An international team of scientists have added human consumption to the long list of things already threatening global frog populations, the BBC reported in January. A new study, published in the journal Conservation Biology, found that upwards of one billion frogs may be captured from the wild for this purpose every year, with France and the United States being the two largest importers.
Commonly thought of as only a French delicacy, frogs' legs are actually more broadly consumed, appearing in some European school cafeterias and being popular in Asia. Researchers have found that the trade has increased over the past 20 years.
Corey Bradshaw, a senior scientist with the South Australian Research and Development Institute and one of the study's authors, named Indonesia the biggest exporter of frogs. Unfortunately, data necessary for the conservation of frogs in Indonesia is lacking. It is almost impossible to know which species are being traded and whether they are endangered.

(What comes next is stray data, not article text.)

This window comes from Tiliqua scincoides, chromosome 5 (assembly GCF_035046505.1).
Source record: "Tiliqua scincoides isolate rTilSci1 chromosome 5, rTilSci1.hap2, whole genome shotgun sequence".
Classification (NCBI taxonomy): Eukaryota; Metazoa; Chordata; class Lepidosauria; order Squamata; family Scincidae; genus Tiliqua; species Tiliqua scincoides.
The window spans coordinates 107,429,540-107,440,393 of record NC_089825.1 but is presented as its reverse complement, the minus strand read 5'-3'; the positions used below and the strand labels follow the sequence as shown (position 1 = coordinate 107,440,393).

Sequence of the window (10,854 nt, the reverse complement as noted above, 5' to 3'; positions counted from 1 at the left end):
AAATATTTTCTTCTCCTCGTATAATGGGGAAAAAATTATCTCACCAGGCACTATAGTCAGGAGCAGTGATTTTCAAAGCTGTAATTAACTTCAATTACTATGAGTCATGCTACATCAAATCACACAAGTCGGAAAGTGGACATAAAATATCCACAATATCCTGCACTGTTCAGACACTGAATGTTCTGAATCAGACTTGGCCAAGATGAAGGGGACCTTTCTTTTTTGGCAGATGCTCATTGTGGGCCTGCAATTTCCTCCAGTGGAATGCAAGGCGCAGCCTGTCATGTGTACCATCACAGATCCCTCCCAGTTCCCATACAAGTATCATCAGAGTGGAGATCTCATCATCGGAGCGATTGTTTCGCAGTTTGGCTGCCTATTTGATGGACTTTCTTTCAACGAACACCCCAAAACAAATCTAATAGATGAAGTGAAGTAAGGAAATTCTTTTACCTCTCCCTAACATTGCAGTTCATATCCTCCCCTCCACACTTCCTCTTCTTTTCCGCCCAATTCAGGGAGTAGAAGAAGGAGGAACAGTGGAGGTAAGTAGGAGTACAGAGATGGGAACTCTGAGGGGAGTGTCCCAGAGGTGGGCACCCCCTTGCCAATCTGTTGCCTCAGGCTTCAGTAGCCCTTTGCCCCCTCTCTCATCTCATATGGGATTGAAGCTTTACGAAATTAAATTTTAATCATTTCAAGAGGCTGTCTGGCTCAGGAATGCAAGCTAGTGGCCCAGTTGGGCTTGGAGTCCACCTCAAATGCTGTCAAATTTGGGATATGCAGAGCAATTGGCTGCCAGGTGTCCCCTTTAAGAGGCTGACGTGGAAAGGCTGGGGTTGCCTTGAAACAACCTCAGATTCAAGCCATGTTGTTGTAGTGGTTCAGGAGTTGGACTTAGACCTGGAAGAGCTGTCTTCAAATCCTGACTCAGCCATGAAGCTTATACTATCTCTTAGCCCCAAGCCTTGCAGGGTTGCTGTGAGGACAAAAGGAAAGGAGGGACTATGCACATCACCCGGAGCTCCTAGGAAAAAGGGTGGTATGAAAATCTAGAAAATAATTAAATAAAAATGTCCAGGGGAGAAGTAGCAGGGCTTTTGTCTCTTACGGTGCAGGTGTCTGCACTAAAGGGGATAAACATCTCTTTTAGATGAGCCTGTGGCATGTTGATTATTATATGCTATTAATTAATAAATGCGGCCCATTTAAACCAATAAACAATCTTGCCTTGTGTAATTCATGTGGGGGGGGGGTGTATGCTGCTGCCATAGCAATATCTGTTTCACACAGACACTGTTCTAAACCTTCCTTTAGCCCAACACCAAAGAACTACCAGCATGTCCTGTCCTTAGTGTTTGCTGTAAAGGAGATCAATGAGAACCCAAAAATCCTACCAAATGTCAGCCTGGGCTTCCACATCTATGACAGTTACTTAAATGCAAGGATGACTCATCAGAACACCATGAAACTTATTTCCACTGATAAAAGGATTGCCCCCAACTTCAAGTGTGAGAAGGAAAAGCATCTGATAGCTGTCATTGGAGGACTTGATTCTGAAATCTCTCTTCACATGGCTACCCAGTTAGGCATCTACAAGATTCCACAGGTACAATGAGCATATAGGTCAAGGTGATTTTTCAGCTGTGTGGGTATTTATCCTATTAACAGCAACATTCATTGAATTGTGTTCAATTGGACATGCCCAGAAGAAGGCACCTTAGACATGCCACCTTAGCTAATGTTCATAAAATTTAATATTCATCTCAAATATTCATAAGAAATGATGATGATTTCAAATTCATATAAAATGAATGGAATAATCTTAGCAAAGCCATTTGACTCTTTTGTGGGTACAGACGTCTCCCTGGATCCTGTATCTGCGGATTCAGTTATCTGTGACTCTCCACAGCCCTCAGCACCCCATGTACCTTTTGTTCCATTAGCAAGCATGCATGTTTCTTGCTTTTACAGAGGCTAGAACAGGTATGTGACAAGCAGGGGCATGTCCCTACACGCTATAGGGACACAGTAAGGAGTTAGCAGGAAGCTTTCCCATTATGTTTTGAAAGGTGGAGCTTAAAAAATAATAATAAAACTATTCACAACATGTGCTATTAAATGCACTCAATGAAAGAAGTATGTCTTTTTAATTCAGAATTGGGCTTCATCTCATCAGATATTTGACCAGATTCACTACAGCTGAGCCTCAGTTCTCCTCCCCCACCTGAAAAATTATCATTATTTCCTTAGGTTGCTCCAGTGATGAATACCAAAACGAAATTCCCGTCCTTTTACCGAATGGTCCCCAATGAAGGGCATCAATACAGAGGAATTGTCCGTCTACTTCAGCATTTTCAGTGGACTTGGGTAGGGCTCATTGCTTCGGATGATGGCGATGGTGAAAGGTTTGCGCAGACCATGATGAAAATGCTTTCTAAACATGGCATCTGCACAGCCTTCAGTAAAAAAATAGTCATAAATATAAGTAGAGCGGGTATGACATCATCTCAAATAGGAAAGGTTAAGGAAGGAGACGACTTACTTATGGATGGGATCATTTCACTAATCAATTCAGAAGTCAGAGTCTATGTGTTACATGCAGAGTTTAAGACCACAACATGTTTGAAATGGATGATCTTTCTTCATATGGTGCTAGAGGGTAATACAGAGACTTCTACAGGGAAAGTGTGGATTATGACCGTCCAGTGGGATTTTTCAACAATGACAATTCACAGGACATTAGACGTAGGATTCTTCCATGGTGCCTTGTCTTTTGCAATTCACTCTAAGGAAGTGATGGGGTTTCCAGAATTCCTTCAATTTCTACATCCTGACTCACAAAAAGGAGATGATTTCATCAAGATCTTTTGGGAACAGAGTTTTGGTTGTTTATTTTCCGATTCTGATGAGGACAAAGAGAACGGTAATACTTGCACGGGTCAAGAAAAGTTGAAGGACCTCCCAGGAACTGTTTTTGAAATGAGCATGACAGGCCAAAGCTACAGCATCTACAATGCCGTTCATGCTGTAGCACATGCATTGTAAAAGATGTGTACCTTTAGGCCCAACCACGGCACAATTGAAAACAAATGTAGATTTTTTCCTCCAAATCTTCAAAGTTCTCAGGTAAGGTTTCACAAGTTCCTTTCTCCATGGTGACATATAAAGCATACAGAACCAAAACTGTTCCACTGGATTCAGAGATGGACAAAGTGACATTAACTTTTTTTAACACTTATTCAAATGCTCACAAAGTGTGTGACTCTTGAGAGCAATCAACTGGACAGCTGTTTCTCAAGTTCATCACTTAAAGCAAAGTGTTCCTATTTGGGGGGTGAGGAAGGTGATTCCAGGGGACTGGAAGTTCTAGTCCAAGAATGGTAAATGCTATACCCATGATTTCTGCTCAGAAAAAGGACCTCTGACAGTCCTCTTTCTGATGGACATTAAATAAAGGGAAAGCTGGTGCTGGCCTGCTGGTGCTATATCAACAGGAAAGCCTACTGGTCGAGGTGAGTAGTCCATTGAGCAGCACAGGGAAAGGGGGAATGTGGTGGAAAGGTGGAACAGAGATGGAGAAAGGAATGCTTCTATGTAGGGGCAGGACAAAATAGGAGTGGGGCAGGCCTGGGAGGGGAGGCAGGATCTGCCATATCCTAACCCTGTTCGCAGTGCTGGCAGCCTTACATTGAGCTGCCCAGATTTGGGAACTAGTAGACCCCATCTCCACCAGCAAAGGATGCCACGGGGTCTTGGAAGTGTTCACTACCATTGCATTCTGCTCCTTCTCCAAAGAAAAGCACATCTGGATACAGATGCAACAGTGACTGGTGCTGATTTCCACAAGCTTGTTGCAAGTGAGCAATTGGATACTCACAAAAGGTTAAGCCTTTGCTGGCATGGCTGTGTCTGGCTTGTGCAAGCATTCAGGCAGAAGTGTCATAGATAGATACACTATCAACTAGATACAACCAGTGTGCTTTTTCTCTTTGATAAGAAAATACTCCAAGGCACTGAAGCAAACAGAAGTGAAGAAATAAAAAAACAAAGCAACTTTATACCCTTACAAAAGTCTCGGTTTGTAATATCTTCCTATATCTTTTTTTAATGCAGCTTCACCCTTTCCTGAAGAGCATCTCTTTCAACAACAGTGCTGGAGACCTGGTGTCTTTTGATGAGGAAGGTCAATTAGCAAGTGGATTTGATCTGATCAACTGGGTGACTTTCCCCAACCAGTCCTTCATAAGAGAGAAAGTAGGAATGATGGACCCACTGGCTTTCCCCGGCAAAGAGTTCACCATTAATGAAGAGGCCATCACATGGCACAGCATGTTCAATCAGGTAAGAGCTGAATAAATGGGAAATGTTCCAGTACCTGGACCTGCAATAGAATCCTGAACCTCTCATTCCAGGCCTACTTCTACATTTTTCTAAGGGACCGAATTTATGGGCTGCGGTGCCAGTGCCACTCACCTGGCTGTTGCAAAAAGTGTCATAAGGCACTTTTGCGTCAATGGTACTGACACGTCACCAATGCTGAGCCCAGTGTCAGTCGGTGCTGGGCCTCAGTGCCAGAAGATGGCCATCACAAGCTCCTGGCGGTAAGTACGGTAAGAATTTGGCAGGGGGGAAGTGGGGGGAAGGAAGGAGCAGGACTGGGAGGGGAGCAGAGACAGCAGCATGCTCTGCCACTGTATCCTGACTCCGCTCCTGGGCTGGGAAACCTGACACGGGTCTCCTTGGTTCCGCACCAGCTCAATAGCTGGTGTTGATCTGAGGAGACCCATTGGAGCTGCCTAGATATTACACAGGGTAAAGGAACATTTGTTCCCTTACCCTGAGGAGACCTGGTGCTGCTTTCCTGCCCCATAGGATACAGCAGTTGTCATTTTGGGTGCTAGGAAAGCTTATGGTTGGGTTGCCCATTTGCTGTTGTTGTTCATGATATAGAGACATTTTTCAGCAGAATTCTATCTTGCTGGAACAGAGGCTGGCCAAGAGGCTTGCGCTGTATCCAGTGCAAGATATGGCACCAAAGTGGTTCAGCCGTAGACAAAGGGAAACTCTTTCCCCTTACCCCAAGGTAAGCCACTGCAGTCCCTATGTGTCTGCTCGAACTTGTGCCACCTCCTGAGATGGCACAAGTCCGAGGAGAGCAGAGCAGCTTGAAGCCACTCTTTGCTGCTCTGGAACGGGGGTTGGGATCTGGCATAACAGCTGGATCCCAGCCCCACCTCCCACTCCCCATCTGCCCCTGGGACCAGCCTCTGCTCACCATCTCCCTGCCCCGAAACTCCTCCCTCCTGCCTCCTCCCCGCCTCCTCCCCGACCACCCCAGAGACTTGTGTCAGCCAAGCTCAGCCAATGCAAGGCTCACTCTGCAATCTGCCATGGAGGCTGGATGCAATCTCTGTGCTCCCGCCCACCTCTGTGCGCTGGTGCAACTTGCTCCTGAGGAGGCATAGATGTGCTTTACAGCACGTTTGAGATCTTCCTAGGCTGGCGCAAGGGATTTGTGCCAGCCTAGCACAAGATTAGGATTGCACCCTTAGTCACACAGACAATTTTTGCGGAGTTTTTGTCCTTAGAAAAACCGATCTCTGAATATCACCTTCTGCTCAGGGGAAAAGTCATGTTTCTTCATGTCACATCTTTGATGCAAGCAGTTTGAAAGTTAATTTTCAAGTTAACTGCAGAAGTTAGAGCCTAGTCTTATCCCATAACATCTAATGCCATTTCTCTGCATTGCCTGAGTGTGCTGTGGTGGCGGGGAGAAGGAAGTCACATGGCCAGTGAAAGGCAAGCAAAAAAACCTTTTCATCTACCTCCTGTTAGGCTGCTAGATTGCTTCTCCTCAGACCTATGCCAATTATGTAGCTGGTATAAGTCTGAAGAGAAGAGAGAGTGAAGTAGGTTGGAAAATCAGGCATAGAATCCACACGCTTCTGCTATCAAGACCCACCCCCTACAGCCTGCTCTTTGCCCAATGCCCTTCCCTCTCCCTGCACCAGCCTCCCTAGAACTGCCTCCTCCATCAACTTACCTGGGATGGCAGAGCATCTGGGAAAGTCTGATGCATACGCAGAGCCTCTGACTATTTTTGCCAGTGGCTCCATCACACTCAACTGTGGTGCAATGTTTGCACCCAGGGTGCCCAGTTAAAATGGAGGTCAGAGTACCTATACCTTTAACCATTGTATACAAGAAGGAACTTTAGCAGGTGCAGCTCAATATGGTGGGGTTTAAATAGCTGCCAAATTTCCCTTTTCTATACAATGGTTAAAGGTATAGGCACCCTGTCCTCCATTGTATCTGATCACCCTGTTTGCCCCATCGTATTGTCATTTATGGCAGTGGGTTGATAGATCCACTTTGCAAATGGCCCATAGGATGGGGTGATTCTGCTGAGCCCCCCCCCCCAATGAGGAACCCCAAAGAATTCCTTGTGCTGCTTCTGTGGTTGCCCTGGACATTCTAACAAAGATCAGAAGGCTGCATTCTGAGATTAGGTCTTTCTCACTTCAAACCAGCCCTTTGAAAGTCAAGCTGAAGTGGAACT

Frogs and other amphibians are at additional risk of extinction from climate change, habitat loss, pollution, and a highly infectious and uncontrollable disease called chytridiomycosis, which has been known to wipe out entire populations.